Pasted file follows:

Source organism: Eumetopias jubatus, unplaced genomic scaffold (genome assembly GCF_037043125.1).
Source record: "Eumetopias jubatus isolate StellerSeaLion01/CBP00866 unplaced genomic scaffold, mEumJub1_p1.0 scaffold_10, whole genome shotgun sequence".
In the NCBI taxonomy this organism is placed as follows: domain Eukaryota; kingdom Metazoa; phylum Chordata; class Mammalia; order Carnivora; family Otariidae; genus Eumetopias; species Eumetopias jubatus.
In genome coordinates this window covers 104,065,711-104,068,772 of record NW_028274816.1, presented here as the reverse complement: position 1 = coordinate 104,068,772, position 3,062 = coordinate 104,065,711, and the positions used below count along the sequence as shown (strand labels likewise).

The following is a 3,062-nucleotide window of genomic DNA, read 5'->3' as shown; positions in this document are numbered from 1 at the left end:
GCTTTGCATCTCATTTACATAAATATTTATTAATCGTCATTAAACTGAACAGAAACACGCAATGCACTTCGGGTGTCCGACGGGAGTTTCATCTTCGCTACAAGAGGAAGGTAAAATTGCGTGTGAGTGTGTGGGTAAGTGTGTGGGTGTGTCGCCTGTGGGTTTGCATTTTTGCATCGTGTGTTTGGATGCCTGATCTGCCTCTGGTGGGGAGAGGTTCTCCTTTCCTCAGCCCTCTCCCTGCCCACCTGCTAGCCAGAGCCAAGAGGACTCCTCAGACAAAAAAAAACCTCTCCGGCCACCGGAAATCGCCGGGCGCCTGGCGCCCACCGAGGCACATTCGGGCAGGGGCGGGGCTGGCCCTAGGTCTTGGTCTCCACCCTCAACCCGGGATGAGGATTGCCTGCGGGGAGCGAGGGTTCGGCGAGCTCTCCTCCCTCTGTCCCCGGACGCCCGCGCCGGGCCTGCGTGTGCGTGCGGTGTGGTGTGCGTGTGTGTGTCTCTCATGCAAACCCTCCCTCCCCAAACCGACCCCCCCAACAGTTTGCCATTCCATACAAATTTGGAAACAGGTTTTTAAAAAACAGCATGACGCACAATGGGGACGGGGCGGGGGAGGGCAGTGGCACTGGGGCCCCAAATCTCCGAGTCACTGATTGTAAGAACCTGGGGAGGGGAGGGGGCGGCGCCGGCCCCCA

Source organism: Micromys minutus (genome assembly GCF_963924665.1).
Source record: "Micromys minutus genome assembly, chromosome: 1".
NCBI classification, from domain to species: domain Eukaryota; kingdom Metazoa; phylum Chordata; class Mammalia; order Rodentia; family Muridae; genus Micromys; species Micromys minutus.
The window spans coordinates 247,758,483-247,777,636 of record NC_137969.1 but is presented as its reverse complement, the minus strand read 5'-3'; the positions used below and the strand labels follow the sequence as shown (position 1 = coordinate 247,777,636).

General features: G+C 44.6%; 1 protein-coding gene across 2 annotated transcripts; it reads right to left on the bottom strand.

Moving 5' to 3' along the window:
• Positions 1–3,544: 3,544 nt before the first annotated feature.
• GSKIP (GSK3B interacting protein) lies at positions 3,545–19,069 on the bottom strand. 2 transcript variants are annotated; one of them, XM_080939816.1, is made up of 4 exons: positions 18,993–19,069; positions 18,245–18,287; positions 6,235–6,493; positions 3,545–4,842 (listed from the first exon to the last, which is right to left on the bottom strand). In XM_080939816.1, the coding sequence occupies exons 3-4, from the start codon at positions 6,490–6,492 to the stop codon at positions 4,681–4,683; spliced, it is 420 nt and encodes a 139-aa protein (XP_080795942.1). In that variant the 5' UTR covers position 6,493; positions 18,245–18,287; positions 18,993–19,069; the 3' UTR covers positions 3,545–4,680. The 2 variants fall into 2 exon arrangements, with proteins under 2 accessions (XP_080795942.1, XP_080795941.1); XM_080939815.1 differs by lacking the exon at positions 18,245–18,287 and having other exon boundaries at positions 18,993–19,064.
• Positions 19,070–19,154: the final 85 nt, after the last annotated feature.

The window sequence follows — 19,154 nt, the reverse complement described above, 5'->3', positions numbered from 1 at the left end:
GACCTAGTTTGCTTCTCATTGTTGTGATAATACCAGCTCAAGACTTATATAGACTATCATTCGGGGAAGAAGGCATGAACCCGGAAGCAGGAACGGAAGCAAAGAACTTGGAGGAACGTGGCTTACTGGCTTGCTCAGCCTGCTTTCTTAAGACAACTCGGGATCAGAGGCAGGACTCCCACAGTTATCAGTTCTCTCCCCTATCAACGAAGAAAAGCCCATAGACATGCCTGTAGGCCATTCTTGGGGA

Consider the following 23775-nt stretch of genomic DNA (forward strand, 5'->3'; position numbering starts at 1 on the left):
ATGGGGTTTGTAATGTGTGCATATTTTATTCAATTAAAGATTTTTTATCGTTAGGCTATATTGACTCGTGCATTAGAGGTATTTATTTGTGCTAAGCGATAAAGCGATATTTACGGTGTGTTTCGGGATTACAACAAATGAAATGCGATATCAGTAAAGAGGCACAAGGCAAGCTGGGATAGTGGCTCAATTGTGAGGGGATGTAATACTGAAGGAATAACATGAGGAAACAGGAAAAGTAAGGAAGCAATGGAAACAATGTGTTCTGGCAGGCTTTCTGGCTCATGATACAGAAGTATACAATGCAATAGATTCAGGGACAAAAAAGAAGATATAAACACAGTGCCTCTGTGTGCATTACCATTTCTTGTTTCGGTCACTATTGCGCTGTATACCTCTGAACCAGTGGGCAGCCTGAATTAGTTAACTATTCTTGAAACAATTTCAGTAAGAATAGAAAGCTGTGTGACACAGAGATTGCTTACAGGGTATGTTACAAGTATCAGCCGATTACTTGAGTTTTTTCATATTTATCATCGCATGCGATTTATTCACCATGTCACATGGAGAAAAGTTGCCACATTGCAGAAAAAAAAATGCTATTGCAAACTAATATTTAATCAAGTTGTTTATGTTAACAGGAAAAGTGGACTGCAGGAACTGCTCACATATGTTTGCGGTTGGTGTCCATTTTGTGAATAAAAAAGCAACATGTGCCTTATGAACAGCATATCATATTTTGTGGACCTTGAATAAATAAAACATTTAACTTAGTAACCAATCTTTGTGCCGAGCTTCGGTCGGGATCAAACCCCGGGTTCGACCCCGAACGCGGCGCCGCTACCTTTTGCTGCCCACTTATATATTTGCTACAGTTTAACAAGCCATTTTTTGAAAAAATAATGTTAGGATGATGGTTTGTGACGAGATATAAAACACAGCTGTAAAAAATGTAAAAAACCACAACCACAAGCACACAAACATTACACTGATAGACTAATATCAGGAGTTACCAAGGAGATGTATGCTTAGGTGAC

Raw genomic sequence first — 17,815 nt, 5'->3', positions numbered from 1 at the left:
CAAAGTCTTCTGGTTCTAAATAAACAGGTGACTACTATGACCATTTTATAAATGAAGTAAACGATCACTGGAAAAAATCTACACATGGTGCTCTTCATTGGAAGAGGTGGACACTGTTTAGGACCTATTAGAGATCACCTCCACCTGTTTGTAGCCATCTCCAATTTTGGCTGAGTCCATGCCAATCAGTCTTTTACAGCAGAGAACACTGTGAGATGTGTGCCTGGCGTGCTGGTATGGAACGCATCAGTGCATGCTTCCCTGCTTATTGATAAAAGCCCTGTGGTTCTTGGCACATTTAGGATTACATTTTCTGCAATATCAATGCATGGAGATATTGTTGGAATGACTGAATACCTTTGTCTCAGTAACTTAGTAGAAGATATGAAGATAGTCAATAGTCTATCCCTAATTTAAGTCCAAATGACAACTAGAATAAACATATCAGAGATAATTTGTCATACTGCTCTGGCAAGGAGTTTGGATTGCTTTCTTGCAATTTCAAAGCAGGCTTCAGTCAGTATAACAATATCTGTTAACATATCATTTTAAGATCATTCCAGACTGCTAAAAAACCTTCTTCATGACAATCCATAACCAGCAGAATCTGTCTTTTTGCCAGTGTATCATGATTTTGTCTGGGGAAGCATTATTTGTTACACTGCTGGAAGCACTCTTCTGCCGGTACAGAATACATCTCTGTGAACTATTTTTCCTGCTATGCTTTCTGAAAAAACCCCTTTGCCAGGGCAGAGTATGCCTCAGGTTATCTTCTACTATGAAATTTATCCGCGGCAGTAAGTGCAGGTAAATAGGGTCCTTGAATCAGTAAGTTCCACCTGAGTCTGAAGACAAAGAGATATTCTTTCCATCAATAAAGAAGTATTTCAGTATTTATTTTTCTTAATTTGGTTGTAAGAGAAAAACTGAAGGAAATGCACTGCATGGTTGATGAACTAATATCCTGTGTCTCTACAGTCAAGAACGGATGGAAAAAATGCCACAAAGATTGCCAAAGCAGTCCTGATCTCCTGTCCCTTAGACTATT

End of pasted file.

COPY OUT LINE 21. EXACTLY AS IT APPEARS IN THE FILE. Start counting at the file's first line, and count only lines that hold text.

CAAAGTCTTCTGGTTCTAAATAAACAGGTGACTACTATGACCATTTTATAAATGAAGTAAACGATCACTGGAAAAAATCTACACATGGTGCTCTTCATTGGAAGAGGTGGACACTGTTTAGGACCTATTAGAGATCACCTCCACCTGTTTGTAGCCATCTCCAATTTTGGCTGAGTCCATGCCAATCAGTCTTTTACAGCAGAGAACACTGTGAGATGTGTGCCTGGCGTGCTGGTATGGAACGCATCAGTGCATGCTTCCCTGCTTATTGATAAAAGCCCTGTGGTTCTTGGCACATTTAGGATTACATTTTCTGCAATATCAATGCATGGAGATATTGTTGGAATGACTGAATACCTTTGTCTCAGTAACTTAGTAGAAGATATGAAGATAGTCAATAGTCTATCCCTAATTTAAGTCCAAATGACAACTAGAATAAACATATCAGAGATAATTTGTCATACTGCTCTGGCAAGGAGTTTGGATTGCTTTCTTGCAATTTCAAAGCAGGCTTCAGTCAGTATAACAATATCTGTTAACATATCATTTTAAGATCATTCCAGACTGCTAAAAAACCTTCTTCATGACAATCCATAACCAGCAGAATCTGTCTTTTTGCCAGTGTATCATGATTTTGTCTGGGGAAGCATTATTTGTTACACTGCTGGAAGCACTCTTCTGCCGGTACAGAATACATCTCTGTGAACTATTTTTCCTGCTATGCTTTCTGAAAAAACCCCTTTGCCAGGGCAGAGTATGCCTCAGGTTATCTTCTACTATGAAATTTATCCGCGGCAGTAAGTGCAGGTAAATAGGGTCCTTGAATCAGTAAGTTCCACCTGAGTCTGAAGACAAAGAGATATTCTTTCCATCAATAAAGAAGTATTTCAGTATTTATTTTTCTTAATTTGGTTGTAAGAGAAAAACTGAAGGAAATGCACTGCATGGTTGATGAACTAATATCCTGTGTCTCTACAGTCAAGAACGGATGGAAAAAATGCCACAAAGATTGCCAAAGCAGTCCTGATCTCCTGTCCCTTAGACTATT